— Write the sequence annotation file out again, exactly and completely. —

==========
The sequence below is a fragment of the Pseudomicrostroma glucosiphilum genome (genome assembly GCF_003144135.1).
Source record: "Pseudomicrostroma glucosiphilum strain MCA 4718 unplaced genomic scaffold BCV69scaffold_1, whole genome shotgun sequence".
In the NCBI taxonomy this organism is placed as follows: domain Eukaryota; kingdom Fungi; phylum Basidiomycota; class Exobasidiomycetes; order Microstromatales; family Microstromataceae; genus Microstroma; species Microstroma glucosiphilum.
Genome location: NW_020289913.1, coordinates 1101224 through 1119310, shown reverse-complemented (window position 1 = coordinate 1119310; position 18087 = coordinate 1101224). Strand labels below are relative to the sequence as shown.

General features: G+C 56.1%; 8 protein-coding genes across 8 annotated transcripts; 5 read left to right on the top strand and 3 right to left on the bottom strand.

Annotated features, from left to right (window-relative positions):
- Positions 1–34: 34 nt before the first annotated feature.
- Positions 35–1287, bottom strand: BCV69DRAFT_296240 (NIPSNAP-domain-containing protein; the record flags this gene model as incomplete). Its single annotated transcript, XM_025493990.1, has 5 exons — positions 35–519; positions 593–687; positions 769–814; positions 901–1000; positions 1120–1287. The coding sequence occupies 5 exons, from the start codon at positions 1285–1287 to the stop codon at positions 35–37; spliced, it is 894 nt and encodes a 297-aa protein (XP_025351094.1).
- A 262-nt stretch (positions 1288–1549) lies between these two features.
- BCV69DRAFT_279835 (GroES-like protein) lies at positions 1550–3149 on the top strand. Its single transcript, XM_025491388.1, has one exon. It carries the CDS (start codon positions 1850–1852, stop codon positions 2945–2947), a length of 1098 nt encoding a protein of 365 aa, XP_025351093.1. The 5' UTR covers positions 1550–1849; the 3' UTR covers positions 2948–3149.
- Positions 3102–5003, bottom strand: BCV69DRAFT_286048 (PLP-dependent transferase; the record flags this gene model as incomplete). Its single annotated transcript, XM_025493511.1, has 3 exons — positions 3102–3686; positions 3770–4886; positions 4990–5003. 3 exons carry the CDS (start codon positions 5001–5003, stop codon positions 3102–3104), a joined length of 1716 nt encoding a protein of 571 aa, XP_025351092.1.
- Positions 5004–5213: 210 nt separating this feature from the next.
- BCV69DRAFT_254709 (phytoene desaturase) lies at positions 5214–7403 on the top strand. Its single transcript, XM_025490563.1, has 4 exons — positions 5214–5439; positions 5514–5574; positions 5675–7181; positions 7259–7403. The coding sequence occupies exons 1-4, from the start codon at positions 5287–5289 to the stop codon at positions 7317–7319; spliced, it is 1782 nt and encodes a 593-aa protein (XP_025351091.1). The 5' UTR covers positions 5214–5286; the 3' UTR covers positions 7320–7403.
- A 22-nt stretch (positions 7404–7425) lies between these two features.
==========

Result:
The sequence below is a fragment of the Pseudomicrostroma glucosiphilum genome (genome assembly GCF_003144135.1).
Source record: "Pseudomicrostroma glucosiphilum strain MCA 4718 unplaced genomic scaffold BCV69scaffold_1, whole genome shotgun sequence".
In the NCBI taxonomy this organism is placed as follows: domain Eukaryota; kingdom Fungi; phylum Basidiomycota; class Exobasidiomycetes; order Microstromatales; family Microstromataceae; genus Microstroma; species Microstroma glucosiphilum.
Genome location: NW_020289913.1, coordinates 1101224 through 1119310, shown reverse-complemented (window position 1 = coordinate 1119310; position 18087 = coordinate 1101224). Strand labels below are relative to the sequence as shown.

General features: G+C 56.1%; 8 protein-coding genes across 8 annotated transcripts; 5 read left to right on the top strand and 3 right to left on the bottom strand.

Annotated features, from left to right (window-relative positions):
- Positions 1–34: 34 nt before the first annotated feature.
- Positions 35–1287, bottom strand: BCV69DRAFT_296240 (NIPSNAP-domain-containing protein; the record flags this gene model as incomplete). Its single annotated transcript, XM_025493990.1, has 5 exons — positions 35–519; positions 593–687; positions 769–814; positions 901–1000; positions 1120–1287. The coding sequence occupies 5 exons, from the start codon at positions 1285–1287 to the stop codon at positions 35–37; spliced, it is 894 nt and encodes a 297-aa protein (XP_025351094.1).
- A 262-nt stretch (positions 1288–1549) lies between these two features.
- BCV69DRAFT_279835 (GroES-like protein) lies at positions 1550–3149 on the top strand. Its single transcript, XM_025491388.1, has one exon. It carries the CDS (start codon positions 1850–1852, stop codon positions 2945–2947), a length of 1098 nt encoding a protein of 365 aa, XP_025351093.1. The 5' UTR covers positions 1550–1849; the 3' UTR covers positions 2948–3149.
- Positions 3102–5003, bottom strand: BCV69DRAFT_286048 (PLP-dependent transferase; the record flags this gene model as incomplete). Its single annotated transcript, XM_025493511.1, has 3 exons — positions 3102–3686; positions 3770–4886; positions 4990–5003. 3 exons carry the CDS (start codon positions 5001–5003, stop codon positions 3102–3104), a joined length of 1716 nt encoding a protein of 571 aa, XP_025351092.1.
- Positions 5004–5213: 210 nt separating this feature from the next.
- BCV69DRAFT_254709 (phytoene desaturase) lies at positions 5214–7403 on the top strand. Its single transcript, XM_025490563.1, has 4 exons — positions 5214–5439; positions 5514–5574; positions 5675–7181; positions 7259–7403. The coding sequence occupies exons 1-4, from the start codon at positions 5287–5289 to the stop codon at positions 7317–7319; spliced, it is 1782 nt and encodes a 593-aa protein (XP_025351091.1). The 5' UTR covers positions 5214–5286; the 3' UTR covers positions 7320–7403.
- A 22-nt stretch (positions 7404–7425) lies between these two features.